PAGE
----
Based off of the results of this study, our preliminary diagnostic models will be upgraded to a more detailed grading scoring system defining different levels of malignancy, characterizing cell development from benign to early-stage cancer, and further validated in larger sample sets using presurgical cytology samples across different cancer types. More imprinted gene cancer biomarkers are also being tested and will be incorporated into the upgraded model. The present study conceptually opens a new diagnostic area in cancer and demonstrates strong potential for high-throughput clinical application. It is expected that this technology may go beyond a diagnostic technique to also provide information on prognostic and predictive markers of treatment response. We also anticipate the adoption of machine learning and artificial intelligence (AI) through the inclusion of automatic image recognition and big data analysis. The large-scale clinical application of imprinting diagnosis could complement current early cancer detection via serum biomarkers and imageological examination, which ultimately is one of the key steps in improving cancer prognosis and reducing cancer mortality.

Conclusion

We presented a novel QCIGISH method in the current study that targets the non-coding intronic region of nascent RNAs to visualize and quantify the allelic expressions of imprinted genes in cancer development. For this investigation, we focused on the expression status of three imprinted genes—GNAS, GRB10, and SNRPN known to be associated with cancer status. The testing of the three imprinted gene panel on 1013 clinical samples, including 260 normal and benign, and 753 malignant cases from bladder, breast, colorectal, esophageal, gastric, lung, pancreatic, prostate, skin, and thyroid cancers demonstrated how the expression status of GNAS, GRB10, and SNRPN significantly changed in cancer cases versus their normal and benign tissue controls. We have specifically built cancer-specific diagnostic models based on the BAE, MAE, and TE scores, with the combination of these three genes yielding an overall sensitivity of 94% and specificity of 92%. While this initial study still needs confirmation in even larger cohorts of cancers and benign controls, we believe that our observations regarding biallelic and multiallelic expressions of imprinted cancer genes at the single-cell and regional density levels will become a practically useful and powerful clinical tool by effectively supplementing standard cytologic and histopathologic diagnosis for early-stage cancer detection. Based off of the research from this initial study, we have also begun to explore the incorporation of machine learning and artificial intelligence to efficiently automate our image analysis process. In addition, we have proceeded with a multi-center prospective presurgical clinical study specifically for lung and thyroid cancers involving a much larger cohort. With all these foregoing initiatives, we look forward to further establishing the suitability of our technology for future clinical applications.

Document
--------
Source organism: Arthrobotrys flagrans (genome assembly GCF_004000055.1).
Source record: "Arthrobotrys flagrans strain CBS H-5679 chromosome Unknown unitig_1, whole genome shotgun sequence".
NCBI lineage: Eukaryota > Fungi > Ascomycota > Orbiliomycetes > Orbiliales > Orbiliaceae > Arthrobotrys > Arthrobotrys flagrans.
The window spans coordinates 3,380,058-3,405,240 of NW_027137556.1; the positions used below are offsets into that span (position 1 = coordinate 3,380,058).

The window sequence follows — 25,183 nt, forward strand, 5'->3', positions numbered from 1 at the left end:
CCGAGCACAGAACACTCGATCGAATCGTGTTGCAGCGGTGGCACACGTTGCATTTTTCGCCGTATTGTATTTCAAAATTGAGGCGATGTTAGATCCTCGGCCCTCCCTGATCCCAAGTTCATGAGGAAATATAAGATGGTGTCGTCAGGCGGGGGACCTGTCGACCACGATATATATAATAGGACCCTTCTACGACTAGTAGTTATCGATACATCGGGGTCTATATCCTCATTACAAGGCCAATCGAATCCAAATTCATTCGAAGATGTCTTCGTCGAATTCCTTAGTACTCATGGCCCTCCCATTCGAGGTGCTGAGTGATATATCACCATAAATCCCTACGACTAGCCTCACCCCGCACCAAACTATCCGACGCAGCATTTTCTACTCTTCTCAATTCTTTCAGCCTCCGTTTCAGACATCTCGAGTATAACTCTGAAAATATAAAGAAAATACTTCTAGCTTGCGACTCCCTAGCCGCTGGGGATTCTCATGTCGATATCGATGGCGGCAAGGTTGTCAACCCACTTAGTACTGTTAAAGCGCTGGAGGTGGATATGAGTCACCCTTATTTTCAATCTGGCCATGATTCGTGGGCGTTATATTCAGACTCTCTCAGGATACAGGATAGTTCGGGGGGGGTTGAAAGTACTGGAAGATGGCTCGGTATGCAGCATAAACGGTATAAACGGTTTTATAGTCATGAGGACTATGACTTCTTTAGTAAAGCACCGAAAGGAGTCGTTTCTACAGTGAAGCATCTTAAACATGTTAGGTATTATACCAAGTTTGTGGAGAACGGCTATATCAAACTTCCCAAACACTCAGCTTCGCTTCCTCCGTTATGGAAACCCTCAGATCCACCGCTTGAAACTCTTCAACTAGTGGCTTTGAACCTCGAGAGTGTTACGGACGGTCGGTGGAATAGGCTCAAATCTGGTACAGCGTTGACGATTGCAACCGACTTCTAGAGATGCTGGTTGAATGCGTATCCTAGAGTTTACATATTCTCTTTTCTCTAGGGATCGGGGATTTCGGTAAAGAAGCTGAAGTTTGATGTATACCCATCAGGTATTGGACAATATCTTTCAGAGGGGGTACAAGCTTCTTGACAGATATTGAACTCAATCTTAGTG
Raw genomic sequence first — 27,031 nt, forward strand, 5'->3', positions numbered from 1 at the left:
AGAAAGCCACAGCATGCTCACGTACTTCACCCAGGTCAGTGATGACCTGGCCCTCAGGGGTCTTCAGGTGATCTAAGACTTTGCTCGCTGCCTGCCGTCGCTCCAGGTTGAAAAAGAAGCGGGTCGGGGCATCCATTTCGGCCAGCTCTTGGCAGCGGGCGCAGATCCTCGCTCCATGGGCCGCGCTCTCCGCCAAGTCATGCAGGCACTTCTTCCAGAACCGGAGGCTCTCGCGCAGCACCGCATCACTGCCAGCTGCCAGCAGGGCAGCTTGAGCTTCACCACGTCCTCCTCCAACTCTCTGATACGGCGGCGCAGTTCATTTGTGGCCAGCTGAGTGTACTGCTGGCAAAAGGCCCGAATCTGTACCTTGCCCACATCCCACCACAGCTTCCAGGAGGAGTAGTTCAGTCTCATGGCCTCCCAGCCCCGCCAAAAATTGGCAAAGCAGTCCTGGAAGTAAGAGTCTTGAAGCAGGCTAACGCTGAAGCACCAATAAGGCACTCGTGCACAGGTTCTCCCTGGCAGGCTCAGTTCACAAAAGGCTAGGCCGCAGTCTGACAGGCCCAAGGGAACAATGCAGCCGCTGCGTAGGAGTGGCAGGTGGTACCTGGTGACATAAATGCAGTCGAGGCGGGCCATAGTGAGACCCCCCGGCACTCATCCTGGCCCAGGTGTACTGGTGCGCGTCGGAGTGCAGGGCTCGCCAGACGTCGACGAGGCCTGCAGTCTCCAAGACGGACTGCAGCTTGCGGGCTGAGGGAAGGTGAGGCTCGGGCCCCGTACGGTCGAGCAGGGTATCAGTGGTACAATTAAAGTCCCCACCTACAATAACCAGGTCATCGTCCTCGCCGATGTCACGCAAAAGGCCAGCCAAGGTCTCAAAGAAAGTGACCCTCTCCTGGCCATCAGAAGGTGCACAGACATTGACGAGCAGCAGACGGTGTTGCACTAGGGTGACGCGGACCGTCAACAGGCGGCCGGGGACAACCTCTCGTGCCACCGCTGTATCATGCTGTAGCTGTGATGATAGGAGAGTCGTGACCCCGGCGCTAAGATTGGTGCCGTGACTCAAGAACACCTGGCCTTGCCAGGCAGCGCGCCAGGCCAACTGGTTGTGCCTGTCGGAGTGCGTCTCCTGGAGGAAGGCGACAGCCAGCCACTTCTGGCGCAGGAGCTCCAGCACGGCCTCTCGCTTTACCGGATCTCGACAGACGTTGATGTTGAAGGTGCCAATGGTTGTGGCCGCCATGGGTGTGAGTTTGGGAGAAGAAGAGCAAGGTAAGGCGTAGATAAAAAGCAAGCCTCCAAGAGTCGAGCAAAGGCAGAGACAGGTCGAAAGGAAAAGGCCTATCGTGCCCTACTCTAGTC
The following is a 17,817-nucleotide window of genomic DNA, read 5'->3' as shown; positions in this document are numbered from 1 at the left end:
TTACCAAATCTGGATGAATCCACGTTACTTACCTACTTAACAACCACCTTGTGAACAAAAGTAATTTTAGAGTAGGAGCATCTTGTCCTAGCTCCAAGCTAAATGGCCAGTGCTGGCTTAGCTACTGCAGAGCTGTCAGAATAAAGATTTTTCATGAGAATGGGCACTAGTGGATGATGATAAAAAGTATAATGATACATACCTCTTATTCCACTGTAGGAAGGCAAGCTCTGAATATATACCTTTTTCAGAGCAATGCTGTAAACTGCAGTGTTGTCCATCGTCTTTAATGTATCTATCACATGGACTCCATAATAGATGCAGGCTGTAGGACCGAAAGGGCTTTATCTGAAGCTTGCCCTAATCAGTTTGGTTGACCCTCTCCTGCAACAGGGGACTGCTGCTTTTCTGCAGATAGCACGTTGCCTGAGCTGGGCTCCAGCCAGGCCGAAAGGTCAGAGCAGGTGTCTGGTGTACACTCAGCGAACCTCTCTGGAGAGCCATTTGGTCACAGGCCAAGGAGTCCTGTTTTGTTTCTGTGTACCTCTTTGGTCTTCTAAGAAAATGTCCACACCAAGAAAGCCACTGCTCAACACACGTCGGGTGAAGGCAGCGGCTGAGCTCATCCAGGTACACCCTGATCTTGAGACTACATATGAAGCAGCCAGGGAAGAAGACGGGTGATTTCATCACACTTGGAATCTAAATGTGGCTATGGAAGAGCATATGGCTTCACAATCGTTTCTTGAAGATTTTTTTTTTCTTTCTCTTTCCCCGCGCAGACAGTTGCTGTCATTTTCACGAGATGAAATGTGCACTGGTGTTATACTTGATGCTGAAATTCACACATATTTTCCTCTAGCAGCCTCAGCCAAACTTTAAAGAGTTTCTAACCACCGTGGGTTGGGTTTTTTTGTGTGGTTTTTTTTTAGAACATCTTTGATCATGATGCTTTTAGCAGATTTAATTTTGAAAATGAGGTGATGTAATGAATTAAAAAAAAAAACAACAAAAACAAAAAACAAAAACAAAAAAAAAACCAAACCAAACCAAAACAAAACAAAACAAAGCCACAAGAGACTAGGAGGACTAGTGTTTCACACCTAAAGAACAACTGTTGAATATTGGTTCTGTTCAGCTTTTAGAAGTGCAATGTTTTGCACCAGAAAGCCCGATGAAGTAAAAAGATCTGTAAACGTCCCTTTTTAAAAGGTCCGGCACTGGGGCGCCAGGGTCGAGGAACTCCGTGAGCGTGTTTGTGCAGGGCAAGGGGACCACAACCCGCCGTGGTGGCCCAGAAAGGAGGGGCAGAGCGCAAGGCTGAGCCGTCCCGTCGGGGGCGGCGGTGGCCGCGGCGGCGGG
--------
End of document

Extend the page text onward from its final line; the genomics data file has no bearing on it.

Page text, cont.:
Methods

Sample preparation for in situ hybridization (ISH)

Tissue blocks were prepared by standard FFPE sample preparation protocol following the RNAscope (Advanced Cell Diagnostics, ACD Bio, Newark, CA, USA) sample preparation procedures [28] and serially cut into 10-μm sections. The sections were then mounted on positively charged slides and dried overnight at room temperature (RT). The sections were deparaffinized in xylene and pretreated following the RNAscope sample preparation procedures.